Recently, I spoke with one of my long-time mentors and successful serial entrepreneurs, Jim Hazboun, who is also a top C-Level executive at a large global company. He and I talked about two critical things no one ever tells you about becoming an entrepreneur, specifically the importance of having a compelling "why" for what you are doing as well as doing an honest assessment of yourself, what you are good at, and where you have gaps.
Even if you pass through both of those hoops successfully, being an entrepreneur isn't for the faint of heart. So why do some entrepreneurial ventures fail where others succeed and grow in a sustainable way?
I followed up with Jim and asked him what he sees as the most common reasons for entrepreneurial failure and the key things every entrepreneur needs to do to have a fighting chance at success.
The Three Most Common Reasons For Failure
Here is what Jim sees all the time that causes otherwise good ventures to fail:
1. Poor execution
You might have the best idea in the world, but you still have to execute well to get results. Innovation and execution are very different skill sets, and sometimes we think that having one means we'll be good at the other.
2. Poor financial management
Entrepreneurs need to know their financials and numbers backwards and forwards. Many businesses fail because of poor financial management. Even if your company is growing, you can still fail if you don't manage the cash flows and have enough working capital.
As another mentor of mine used to say to me:
"At this point in the game, who cares how good your P&L looks. If your cash flow isn't good, you're done."
3. Lack of core entrepreneurial competencies
Many fail due to lack of work ethic, selling skills, and people (EQ) skills. Many also don't have the emotional fortitude or patience to stay the course during hard times. Lastly, pride or hubris have led many to failure.
I then asked Jim about for advice about how to get started in a way that mitigates those three common pitfalls.
The Five Things You Must Do
Here are the five really important strategies he imparted:
1. Launch your business intelligently
This advice isn't glamorous and may even run counter to what you may hear from others who may say that if you really believe in it sell everything you have to fund it.
Jim told me in no uncertain terms:
"Never mortgage your house!"
Today, more than ever, there are a number of funding options available to the true entrepreneur. Jim prefers bootstrapping or using lower risk sources like SBA loans or crowd funding sites, such as GoFundMe or KickStarter. While you must go "all in" emotionally, Jim talks about how important it is to be wise and prepare for both success and failure financially.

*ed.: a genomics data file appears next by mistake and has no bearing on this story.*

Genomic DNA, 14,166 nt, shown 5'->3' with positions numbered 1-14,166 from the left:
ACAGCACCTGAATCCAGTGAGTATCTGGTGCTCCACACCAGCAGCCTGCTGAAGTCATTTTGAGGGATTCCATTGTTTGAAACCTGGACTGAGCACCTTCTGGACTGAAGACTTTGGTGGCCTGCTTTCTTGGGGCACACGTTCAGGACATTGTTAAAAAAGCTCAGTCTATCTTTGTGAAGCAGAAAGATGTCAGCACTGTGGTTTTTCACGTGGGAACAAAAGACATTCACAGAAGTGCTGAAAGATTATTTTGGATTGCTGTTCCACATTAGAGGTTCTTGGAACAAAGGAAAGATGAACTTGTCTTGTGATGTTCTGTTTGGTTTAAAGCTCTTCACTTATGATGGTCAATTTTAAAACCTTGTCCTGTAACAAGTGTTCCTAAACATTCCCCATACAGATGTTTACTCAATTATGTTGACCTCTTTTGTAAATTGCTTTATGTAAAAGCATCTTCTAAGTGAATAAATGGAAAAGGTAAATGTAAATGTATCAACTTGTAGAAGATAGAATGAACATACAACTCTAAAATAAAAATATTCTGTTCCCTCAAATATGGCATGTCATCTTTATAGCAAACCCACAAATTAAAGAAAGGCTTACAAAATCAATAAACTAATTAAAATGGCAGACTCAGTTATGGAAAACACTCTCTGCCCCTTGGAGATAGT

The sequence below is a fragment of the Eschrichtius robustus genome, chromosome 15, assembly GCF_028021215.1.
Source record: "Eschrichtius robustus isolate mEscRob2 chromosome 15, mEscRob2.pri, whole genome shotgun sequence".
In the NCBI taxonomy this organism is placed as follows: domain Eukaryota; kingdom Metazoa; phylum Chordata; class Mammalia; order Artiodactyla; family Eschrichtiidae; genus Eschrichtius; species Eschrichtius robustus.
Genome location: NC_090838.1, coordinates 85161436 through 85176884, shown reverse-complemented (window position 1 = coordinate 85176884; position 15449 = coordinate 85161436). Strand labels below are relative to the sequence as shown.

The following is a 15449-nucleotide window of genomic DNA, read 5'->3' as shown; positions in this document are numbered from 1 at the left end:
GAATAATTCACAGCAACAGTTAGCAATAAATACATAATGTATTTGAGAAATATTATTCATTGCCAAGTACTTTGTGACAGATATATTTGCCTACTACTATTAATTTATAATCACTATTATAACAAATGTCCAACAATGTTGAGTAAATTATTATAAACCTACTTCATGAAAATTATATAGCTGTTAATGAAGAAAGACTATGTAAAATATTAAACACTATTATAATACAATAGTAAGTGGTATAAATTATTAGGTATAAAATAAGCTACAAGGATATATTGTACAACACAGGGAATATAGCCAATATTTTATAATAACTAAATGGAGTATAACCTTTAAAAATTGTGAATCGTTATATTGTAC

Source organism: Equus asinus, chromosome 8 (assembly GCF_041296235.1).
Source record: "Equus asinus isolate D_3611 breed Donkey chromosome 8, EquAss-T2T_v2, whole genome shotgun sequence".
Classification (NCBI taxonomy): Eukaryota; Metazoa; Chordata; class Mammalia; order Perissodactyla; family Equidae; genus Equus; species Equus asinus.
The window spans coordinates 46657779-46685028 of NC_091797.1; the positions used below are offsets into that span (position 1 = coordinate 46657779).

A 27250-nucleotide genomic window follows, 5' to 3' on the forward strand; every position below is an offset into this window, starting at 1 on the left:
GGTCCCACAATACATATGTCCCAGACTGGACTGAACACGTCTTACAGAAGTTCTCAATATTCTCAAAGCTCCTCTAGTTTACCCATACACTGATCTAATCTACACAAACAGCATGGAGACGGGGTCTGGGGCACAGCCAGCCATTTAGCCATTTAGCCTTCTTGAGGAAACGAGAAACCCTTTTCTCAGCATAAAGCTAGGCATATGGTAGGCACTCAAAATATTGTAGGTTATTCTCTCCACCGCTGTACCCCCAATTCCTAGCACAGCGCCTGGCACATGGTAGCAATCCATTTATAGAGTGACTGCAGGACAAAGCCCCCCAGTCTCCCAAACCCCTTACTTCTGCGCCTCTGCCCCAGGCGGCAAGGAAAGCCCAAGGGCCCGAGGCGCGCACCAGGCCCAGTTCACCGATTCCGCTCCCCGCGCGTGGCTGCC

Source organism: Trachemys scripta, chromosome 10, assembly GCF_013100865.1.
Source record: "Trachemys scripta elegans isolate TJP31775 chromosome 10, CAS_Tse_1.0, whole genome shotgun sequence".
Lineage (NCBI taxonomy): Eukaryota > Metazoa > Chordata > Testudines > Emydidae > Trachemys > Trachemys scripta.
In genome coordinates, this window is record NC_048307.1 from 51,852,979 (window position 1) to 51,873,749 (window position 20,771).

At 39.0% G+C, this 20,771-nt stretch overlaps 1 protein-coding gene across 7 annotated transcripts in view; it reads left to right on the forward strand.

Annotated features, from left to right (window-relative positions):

Many entrepreneurs helped successfully launch their business as a side business. I personally did it this way. Moonlighting is a great way to help mitigate risk. Jim is a strong champion of starting your business while working for someone else. The key is to avoid conflicts of interest and ensure you are delivering exceptional value to your employer at the same time.
3. Do your homework
While starting a business is risky, good preparation helps reduce the risk and helps position you for success. Here is where Jim says something of great importance:
"If you have a new business idea that no one else is doing, that should actually cause you some concern."
That may sound counter-intuitive and like it flies in the face of the spirit of innovation and ingenuity. Here is what Jim says about it, though.
"Unless you've patented a brilliant new technology or product, you will want to see that other entrepreneurs are already doing well in the business you are considering. If you follow the adoption curve, you ideally want to be an early adopter or fast follower.
There is always a danger with being the innovator. Innovators don't always survive because they expend all of their fuel trying to help consumers understand the 'new thing.'
Look at some of the greatest business successes like Google, Apple, and Facebook. They weren't the innovators. There were other search engines, computer companies, and social networks. These guys were the fast followers that fine-tuned the idea and executed against it better than anyone else."
4. Take the time to build a strong business plan
Put in the time to go through a comprehensive business plan. Going through this process will help you address the key areas needed to successfully launch and run your business. It will also force you to confront any confirmation bias you may have - that psychological thing we all do where we believe what we want to believe and disregard the rest.
5. Surround yourself with others who believe in you but who will also give you honest encouragement
You don't want to surround yourself with just "yes" people. But you also don't want to be surrounded by negative and toxic people. Surround yourself with people that you can trust.